A random process is an uncountable (in the case of a time-continuous random process) or countable (in the case of a discrete random process) collection of random variables. Any given realization of a random process is called a sample path or sample function of the random process.

Examples of random processes are found anywhere: electrocardiograms, sound signals, buffer contents, ftp throughput, random binary sequences, etc. are all random processes. Useful models of random processes include the random walk, the Poisson process and the Gaussian random process, which includes the Wiener process as a special case.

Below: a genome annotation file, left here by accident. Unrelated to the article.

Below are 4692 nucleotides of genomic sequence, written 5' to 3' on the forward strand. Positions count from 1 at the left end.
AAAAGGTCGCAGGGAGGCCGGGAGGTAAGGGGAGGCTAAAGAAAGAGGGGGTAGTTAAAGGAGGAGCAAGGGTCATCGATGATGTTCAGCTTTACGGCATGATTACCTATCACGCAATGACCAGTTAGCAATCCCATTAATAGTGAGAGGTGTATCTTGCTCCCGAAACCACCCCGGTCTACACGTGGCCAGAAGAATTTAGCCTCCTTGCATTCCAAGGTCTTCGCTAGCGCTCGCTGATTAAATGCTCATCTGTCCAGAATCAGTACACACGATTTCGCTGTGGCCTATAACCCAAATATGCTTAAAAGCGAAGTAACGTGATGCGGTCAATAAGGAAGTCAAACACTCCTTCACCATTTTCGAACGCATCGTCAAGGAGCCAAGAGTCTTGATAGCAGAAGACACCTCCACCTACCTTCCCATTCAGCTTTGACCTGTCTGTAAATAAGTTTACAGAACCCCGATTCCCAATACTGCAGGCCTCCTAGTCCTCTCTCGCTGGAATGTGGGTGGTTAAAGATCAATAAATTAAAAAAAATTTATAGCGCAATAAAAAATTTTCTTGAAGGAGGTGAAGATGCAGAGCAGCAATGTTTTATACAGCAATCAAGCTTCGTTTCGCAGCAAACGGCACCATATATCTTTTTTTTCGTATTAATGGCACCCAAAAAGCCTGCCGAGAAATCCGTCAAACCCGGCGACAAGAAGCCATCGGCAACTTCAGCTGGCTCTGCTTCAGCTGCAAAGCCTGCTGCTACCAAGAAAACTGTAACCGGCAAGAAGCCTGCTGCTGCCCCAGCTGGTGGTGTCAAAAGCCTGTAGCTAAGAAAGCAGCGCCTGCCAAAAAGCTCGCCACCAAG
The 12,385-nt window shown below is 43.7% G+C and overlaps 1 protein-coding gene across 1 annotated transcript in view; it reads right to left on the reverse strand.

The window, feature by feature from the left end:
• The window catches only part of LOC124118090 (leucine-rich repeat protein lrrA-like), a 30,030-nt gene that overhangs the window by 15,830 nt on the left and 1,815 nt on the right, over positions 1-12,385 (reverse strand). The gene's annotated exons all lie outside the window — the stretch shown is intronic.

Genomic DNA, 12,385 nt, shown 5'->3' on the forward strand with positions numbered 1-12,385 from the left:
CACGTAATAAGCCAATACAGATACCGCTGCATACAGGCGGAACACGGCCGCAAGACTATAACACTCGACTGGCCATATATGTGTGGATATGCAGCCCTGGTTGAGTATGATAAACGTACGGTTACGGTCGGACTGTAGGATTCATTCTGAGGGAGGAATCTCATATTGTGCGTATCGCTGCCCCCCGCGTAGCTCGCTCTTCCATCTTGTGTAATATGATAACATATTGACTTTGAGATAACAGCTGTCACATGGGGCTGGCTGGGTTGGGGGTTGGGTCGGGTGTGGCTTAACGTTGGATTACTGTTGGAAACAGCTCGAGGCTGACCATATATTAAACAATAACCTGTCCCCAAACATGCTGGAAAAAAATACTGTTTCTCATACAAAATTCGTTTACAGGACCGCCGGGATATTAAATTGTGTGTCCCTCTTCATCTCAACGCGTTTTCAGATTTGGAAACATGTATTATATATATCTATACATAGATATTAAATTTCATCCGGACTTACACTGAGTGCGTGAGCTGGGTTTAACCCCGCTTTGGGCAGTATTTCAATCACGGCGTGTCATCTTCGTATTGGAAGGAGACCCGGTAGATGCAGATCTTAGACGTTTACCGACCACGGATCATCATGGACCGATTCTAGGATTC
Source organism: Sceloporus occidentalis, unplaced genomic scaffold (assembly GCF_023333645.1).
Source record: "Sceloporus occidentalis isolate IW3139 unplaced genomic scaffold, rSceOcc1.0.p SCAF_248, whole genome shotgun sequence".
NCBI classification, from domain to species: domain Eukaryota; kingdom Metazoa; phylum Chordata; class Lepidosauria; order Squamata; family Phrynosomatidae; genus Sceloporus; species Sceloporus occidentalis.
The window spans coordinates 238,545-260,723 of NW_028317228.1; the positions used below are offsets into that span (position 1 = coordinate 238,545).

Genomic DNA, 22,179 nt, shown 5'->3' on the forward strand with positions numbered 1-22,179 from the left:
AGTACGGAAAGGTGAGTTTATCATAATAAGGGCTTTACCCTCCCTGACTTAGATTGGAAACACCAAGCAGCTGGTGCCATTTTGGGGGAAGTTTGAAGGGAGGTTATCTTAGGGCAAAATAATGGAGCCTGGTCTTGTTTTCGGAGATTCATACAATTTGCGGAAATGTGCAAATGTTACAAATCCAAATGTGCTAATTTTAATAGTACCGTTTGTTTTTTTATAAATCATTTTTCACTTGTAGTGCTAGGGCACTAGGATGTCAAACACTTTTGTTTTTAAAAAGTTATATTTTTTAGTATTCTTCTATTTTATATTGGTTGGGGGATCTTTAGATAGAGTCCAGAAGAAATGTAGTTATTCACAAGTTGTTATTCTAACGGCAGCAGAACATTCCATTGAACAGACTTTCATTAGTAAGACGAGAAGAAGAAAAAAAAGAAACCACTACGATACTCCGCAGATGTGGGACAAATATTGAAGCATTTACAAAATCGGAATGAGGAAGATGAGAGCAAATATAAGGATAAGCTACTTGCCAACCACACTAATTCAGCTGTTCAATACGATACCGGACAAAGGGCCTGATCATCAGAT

Random processes are primarily characterized by the joint cummulative distribution function and probability distribution function of a finite subset of their random variables. If the joint CDF of the process does not change at all with time, then the random process is called stationary. If this rather severe condition is not met, but the mean of the process is a constant and its autocovariance or autocorrelation is only a function of the delay, then the random process is called wide-sense stationary (WSS).

Tools for working with random processes include the autocovariance, autocorrelation, cross-correlation and correlation coefficient.